So, when seen out of their ‘place’, anyone attempting escape, was subject to being stopped and questioned by ordinary citizens. Sound familiar? Stop and frisk[and ‘questioned’] is still being used by law enforcement across the nation, as evidenced by that phenomenon known as ‘driving while black’. White people had the right to engage blacks in this practice-anyone at anytime.
Second, going further,there were ‘search squads’.
The so called ‘owners’ of these black people, knew that each person represented wealth, value-their wealth, and black people were valuable to the economy and sustained wealth. During that time, around 1860 there were almost 4 million enslaved black people in this country. The cost for each person was around $800 dollars. Cumulatively, in today’s money, the monetary value of enslaved people in this country totals upwards of $3-4 billion dollars.
When a black peron ran towards freedom, plantation owners rallied groups of men, trackers, bounty hunters, to capture and return them to their owners. Whites were sent on ‘hunts’ for black people to keep them enslaved and exploit them for their labor. In around 1819, white people had begun to formalize and standardize the practice of ‘hunting’ blacks to return them to bondage.
In that year, a charter, official guidelines, by which these persons could operate without question, the police force, as we know it today, emerged. Surprisingly, or not surprisingly, every police department in this country is still being guided by that document, drafted during a time when blacks were locked away and confined on plantations. It eventually transferred into mass incarceration of blacks being locked away in our jails and prisons.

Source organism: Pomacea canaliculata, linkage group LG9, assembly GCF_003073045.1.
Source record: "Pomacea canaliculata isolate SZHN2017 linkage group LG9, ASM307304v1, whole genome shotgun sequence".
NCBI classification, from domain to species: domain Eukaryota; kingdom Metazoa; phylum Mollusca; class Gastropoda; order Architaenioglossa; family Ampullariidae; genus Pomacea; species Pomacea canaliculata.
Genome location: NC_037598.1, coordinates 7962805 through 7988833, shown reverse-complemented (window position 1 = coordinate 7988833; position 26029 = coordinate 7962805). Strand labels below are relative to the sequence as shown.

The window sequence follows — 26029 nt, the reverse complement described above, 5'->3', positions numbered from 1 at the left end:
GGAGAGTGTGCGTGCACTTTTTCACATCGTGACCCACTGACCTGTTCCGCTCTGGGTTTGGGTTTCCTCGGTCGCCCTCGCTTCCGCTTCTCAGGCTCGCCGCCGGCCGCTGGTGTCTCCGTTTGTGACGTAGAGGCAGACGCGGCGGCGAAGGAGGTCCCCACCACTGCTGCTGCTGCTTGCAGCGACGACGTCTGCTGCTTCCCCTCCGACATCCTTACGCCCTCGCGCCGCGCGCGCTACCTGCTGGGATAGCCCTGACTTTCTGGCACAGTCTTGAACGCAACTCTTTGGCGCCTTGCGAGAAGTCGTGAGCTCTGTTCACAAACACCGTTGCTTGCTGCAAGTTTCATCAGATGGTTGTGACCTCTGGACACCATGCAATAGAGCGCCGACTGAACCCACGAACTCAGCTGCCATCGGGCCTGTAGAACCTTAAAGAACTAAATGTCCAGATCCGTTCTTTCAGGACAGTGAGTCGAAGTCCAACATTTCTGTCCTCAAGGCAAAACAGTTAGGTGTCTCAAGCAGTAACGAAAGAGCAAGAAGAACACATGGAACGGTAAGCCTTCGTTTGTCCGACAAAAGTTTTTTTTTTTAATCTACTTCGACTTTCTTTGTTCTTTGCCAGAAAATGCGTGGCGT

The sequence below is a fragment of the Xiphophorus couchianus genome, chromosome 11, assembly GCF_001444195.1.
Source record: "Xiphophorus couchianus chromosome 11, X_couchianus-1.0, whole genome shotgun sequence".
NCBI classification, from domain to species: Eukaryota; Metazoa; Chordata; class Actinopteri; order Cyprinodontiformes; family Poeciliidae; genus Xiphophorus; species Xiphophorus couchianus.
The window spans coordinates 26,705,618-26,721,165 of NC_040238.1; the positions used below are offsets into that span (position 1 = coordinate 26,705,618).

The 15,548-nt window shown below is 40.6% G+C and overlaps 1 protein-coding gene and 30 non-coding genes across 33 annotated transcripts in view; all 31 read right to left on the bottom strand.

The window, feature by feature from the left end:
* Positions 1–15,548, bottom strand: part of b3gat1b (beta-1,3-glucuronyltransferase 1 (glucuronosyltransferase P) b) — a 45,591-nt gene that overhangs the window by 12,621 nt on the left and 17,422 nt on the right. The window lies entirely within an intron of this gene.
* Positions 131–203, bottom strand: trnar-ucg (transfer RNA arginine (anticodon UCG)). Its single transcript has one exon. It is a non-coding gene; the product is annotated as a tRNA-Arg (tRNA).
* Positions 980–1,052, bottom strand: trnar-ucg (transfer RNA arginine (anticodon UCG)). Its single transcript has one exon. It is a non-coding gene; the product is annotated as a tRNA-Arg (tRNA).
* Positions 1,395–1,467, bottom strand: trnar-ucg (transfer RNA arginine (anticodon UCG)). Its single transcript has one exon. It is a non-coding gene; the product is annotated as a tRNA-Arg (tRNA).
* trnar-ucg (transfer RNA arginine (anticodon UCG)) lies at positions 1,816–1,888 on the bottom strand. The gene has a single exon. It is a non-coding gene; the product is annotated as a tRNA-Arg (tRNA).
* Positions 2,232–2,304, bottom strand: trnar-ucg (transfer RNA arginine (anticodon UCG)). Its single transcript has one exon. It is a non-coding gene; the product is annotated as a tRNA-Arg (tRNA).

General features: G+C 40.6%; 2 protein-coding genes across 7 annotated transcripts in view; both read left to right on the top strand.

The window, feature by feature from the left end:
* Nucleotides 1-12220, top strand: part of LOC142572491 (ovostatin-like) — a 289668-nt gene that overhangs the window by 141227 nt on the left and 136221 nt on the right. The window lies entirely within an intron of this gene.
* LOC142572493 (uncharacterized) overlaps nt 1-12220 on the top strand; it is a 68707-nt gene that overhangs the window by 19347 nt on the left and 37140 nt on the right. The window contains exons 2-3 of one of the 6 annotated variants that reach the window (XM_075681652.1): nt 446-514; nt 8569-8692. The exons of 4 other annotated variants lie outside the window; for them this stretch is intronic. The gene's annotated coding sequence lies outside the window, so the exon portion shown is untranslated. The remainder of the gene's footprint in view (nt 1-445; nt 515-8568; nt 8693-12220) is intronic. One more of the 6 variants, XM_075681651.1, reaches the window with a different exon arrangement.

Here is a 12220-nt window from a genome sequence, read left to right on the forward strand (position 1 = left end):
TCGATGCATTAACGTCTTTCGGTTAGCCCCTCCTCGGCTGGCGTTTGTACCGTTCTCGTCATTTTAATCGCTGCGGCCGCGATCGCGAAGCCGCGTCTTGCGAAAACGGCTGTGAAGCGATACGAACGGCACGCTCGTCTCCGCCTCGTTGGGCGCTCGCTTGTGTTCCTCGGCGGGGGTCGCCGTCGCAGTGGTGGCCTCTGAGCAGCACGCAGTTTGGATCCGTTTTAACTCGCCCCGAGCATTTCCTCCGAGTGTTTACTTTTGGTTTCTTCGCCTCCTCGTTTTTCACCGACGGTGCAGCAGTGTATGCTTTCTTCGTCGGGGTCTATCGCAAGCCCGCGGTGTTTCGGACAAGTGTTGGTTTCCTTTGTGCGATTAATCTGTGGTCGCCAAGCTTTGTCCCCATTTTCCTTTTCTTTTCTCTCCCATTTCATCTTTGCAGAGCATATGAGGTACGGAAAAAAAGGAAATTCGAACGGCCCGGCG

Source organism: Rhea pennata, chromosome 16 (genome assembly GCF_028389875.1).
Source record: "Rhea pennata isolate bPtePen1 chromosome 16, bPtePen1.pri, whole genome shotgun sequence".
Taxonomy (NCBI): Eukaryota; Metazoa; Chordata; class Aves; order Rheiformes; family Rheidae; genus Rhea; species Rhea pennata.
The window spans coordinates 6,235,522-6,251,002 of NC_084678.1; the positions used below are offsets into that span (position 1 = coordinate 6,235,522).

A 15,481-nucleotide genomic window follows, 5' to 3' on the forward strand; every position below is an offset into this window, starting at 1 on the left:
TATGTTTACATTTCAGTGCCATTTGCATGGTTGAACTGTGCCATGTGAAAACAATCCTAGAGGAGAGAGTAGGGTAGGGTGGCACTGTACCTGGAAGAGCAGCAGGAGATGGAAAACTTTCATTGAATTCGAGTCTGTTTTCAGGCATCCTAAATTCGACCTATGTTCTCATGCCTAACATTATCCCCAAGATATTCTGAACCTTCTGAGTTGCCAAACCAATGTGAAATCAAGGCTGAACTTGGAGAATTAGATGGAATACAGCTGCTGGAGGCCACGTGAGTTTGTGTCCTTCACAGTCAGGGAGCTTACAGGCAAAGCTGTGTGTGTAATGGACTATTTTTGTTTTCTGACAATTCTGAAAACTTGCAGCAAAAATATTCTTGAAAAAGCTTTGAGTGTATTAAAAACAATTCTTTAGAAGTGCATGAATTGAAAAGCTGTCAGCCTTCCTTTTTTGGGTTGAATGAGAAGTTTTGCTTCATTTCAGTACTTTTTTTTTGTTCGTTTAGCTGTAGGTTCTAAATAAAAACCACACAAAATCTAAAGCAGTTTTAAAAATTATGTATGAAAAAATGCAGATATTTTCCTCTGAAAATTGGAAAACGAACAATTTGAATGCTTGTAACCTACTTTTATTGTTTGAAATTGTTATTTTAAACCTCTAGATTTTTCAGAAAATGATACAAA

That was a sidebar. The answer to why black people stayed n those plantations, as slaves, was because of family. Most often it was the men who escaped into freedom. However, many or most had families, children, loved ones left behind. Vowing not to abandon their families, they were determined to return for them. Either they worked to earn enough money to ‘buy’ their family members from owners, or they would attempt to secretly rescue loved ones and steal them away.
It was a dangerous mission, adopting either strategy taken towards freedom.They were already being hunted, and if caught, they would be returned. Considering the value they held, owners wanted them to be returned alive. It wasn’t always that way. These ‘hunters’ would often kill them, by some form of torture. How do you explain finding an escapee, and wanted alive, who is returned dead by you and your cohorts? What do people of color report that police do today? They lie and testify that they felt fear from this big, black nig… or the subject was resisting arrest or capture. Think about that for a moment or two.
If returned alive, there were always apparent injuries, but that was nothing….compared to what would happen to them once back on that plantation. The owner or a designee would often string this man to a pole, gather others to view what was happening to this person, using it as a warning to discourage others from committing same offense. With a whip, they would beat this man until he was bloody and the there was no more skin on his body. Sometimes, they would chop off a leg, foot, arm, etc, resigning themselves that this person thus decreased in value.
Now how do we begin to talk about race in America? We have to find the context by which guides our perceptions. In other words, we have to go back to the very beginning. It is the beginning which allows us to eliminate immaculate perceptions. It is truth in context that is the root of these stereotypes, narratives and perceptions. Talking about race, openly listening to others’ experiences,[everyone’s experiences are real although often processed differently], each have value. Finally and most importantly, each one of us are required to educate ourselves.